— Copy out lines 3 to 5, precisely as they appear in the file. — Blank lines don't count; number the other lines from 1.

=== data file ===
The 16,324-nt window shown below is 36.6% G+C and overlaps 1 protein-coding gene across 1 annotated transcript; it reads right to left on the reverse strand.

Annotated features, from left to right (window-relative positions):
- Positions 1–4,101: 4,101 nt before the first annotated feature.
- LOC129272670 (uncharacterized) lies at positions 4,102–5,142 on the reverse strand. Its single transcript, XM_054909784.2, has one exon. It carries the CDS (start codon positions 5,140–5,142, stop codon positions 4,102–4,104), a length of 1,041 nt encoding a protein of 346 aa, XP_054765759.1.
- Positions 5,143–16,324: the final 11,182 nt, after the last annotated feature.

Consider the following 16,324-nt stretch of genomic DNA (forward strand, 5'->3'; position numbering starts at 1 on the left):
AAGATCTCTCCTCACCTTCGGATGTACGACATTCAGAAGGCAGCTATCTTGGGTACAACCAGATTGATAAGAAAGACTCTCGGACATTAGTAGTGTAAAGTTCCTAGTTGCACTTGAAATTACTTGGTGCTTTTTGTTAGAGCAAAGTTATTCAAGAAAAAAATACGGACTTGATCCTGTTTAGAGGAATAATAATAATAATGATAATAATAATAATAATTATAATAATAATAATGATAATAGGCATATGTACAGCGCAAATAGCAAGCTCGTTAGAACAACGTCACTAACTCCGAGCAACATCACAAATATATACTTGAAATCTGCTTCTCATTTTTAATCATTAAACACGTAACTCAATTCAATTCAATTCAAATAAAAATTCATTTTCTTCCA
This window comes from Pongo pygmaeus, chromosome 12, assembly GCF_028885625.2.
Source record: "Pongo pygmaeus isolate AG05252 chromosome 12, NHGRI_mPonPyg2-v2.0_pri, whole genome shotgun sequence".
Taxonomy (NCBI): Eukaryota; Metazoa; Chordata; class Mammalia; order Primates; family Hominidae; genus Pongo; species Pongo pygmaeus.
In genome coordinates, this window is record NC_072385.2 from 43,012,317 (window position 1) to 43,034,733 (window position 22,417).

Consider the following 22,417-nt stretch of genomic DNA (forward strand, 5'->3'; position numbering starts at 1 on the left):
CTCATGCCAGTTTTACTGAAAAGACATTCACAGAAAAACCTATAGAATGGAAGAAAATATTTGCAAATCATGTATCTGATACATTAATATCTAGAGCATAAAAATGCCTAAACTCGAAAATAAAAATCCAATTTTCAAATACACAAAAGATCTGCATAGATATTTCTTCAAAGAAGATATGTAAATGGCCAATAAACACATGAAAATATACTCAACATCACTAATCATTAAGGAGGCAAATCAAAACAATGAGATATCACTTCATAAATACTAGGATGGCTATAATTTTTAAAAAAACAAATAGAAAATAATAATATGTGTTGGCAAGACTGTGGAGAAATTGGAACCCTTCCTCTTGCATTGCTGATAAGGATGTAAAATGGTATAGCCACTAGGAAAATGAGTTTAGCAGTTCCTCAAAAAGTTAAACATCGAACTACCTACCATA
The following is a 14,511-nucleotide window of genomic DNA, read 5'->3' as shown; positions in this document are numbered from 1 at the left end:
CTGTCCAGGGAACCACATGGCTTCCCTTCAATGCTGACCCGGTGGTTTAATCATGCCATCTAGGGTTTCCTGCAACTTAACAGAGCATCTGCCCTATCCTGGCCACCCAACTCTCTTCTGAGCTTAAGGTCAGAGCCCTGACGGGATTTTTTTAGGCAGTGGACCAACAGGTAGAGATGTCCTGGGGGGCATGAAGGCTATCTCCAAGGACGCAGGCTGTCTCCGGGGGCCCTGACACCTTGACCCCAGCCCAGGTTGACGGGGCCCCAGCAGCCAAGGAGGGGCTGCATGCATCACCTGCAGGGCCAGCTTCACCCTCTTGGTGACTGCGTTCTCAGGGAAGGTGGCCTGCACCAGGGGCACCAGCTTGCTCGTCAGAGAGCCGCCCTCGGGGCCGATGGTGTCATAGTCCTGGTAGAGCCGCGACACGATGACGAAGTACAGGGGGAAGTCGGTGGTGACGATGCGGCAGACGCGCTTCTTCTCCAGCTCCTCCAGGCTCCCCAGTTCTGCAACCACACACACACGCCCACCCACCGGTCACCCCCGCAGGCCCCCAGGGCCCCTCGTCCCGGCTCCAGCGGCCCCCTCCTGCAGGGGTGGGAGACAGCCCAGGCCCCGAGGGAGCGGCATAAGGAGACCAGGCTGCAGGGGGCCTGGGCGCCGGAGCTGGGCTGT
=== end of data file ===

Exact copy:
- Positions 1–4,101: 4,101 nt before the first annotated feature.
- LOC129272670 (uncharacterized) lies at positions 4,102–5,142 on the reverse strand. Its single transcript, XM_054909784.2, has one exon. It carries the CDS (start codon positions 5,140–5,142, stop codon positions 4,102–4,104), a length of 1,041 nt encoding a protein of 346 aa, XP_054765759.1.
- Positions 5,143–16,324: the final 11,182 nt, after the last annotated feature.